Tegan Wendland

Tegan Wendland is a freelance producer with a background in investigative news reporting. She currently produces the biweekly segment, Northshore Focus. 


The National Hurricane Center predicted 2017 to be an above-average year for storms. But so far Harvey and Irma have been some of the strongest storms on record.

Environmental reporter Mark Schleifstein has reported on hurricanes throughout his 33 years with The Times-Picayune. As a result, he's garnered quite a reputation.

With much of the Texas coast devastated by tropical storm Harvey, Louisiana continues to send help. Lake Charles has become a staging ground for relief efforts.

Under overcast skies, officials are urging caution, not panic, ahead of heavy weekend rains. The city has been on-edge since failures of the pumping system contributed to widespread flooding on Aug. 5.

Since then, some public officials have been fired— and some, but not all, of the pumps have been fixed.

Mayor Mitch Landrieu says the city remains vulnerable.

On this week's installment of the Louisiana coastal roundup, WWNO radio's interim news director, Tegan Wendland, and NOLA.com | The Times-Picayune coastal reporter Mark Schleifstein talk about the largest low-oxygen dead zone in modern history along Louisiana's coast -- nearly 9,000 square miles, or as large as New Jersey.

Florida is facing major threats from climate change and sea level rise. Up to six feet of water could inundate the coast by the end of the century. Officials are trying to prepare and “resilience officers” are leading the charge in the Miami-area. 

WWNO’s Tegan Wendland met up with James Murley, Miami-Dade’s chief resilience officer, to talk about how the tourist mecca is grappling with these challenges.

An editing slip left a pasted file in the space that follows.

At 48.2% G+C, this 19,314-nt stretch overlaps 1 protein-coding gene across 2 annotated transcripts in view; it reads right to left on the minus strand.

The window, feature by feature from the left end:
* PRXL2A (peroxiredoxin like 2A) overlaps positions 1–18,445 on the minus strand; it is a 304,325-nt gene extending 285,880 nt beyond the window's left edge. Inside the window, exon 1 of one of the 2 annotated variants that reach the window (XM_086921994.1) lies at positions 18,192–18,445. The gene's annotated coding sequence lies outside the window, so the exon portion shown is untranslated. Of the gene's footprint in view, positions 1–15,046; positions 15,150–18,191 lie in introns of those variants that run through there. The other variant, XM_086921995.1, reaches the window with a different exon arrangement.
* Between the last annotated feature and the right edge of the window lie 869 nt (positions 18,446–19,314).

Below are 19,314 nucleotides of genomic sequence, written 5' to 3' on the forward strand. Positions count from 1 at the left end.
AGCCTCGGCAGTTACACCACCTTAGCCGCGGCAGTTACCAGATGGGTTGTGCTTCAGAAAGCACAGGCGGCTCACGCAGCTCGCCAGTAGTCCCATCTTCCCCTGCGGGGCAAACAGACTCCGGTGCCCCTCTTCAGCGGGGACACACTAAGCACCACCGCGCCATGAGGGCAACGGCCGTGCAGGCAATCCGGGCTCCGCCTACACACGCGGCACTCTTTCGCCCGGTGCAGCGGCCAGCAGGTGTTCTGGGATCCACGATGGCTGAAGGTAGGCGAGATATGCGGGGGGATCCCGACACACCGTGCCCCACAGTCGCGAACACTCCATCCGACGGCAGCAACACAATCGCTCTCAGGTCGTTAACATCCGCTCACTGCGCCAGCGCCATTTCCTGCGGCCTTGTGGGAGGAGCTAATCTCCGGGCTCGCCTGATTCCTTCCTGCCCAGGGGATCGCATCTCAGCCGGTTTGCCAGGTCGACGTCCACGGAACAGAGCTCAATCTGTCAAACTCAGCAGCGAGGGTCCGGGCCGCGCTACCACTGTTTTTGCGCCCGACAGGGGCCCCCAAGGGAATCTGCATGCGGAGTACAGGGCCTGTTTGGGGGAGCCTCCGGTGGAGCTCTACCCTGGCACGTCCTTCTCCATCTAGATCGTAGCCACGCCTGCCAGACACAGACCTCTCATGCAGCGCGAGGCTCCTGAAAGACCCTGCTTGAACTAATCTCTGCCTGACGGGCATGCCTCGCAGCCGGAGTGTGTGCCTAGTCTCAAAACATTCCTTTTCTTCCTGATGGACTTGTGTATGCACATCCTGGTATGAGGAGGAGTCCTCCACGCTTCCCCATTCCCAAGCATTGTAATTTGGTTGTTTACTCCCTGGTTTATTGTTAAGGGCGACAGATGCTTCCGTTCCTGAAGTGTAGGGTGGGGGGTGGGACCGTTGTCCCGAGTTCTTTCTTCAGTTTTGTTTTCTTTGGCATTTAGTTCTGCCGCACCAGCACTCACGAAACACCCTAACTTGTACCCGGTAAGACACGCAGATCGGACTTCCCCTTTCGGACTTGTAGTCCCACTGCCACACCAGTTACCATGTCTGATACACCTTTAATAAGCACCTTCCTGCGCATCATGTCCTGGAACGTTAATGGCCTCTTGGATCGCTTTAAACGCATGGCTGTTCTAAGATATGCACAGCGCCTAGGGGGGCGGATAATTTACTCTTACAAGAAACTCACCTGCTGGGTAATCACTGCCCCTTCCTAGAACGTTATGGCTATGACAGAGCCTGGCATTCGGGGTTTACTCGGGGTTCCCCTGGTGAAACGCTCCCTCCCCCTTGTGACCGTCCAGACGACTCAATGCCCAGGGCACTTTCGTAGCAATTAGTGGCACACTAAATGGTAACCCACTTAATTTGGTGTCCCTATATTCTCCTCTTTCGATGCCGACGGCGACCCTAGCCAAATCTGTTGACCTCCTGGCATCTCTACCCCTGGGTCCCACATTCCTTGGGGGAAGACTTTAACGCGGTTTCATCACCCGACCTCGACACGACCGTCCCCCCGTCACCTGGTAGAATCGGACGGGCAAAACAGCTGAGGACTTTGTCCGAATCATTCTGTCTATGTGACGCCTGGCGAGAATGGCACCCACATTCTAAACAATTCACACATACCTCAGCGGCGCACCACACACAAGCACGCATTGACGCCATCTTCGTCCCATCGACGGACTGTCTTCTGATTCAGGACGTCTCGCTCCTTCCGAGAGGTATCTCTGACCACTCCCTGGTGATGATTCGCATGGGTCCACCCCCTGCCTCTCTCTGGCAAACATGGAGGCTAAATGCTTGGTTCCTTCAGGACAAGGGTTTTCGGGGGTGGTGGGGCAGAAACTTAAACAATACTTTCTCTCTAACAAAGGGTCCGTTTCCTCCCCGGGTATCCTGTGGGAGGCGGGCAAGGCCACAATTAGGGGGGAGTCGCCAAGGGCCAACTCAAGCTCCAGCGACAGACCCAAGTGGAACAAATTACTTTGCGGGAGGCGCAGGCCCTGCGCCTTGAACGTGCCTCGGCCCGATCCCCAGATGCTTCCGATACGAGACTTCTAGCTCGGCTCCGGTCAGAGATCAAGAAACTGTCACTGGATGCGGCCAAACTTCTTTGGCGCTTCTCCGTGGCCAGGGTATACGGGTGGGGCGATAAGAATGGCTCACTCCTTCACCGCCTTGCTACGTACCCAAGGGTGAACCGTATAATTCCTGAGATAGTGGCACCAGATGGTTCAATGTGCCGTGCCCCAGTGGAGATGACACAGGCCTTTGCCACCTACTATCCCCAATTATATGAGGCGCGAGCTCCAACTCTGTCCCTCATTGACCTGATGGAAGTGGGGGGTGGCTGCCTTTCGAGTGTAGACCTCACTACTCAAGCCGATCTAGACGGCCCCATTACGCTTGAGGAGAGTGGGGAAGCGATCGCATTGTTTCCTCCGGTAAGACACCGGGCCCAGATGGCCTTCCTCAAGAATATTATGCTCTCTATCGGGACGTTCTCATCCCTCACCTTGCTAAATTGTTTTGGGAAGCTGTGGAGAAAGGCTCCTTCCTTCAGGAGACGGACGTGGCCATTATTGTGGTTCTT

Support for the Coastal Desk comes from the Walton Family Foundation, the Coypu Foundation and the Greater New Orleans Foundation.

As Louisiana’s coast continues to disappear, people are moving inland. The state says thousands may be forced to leave their homes -  but where will they go, and how will those places, known as ‘receiver communities,’ change?

For clues, we can look to St. Tammany Parish, where thousands moved after Hurricane Katrina.

It’s a typical Saturday at Mutt’s restaurant in Mandeville. Families laugh together over seafood and bread pudding.

As climate change causes the sea levels to rise, local and state governments are grappling with how to prepare. With its extensive coast and location in the northeast United States, which the National Oceanic and Atmospheric Administration predicts will see the highest sea level rise, Rhode Island is at-risk.

WWNO coastal reporter, Tegan Wendland, spoke with the director of the state’s Coastal Resources Management Council, Grover Fugate, about what Rhode Island is doing to prepare.

In the Lower Ninth Ward an infrastructure project has reopened old wounds. For more than 50 years, the Army Corps of Engineers has tried to expand the Inner Harbor Navigational Canal. The shipping canal connects the Mississippi River to Lake Pontchartrain. Officials want to dig it up and build a new lock to let more tugboats and barges through.

But the people of Lower Ninth are not having it. The conflict is emblematic of a long history of mistrust.

Hurricane season starts June 1st. In their annual outlook released today, forecasters from the National Oceanic and Atmospheric Administration (NOAA) predict that the Atlantic Ocean will see "above average" hurricane activity this hurricane season, which runs through November 30th.

 


In coming years, rising seas and sinking land will force many to move away from the coast. Some communities are already doing so. New research from the Center for Progressive Reform, a Washington-based nonprofit, looks at how 17 communities - from Alaska to South Dakota - are pulling it off.

WWNO’s Tegan Wendland talked with study-author, Loyola University law professor, Rob Verchick.

Support for the Coastal Desk comes from the Walton Family Foundation, the Coypu Foundation, the Greater New Orleans Foundation, and local listeners.

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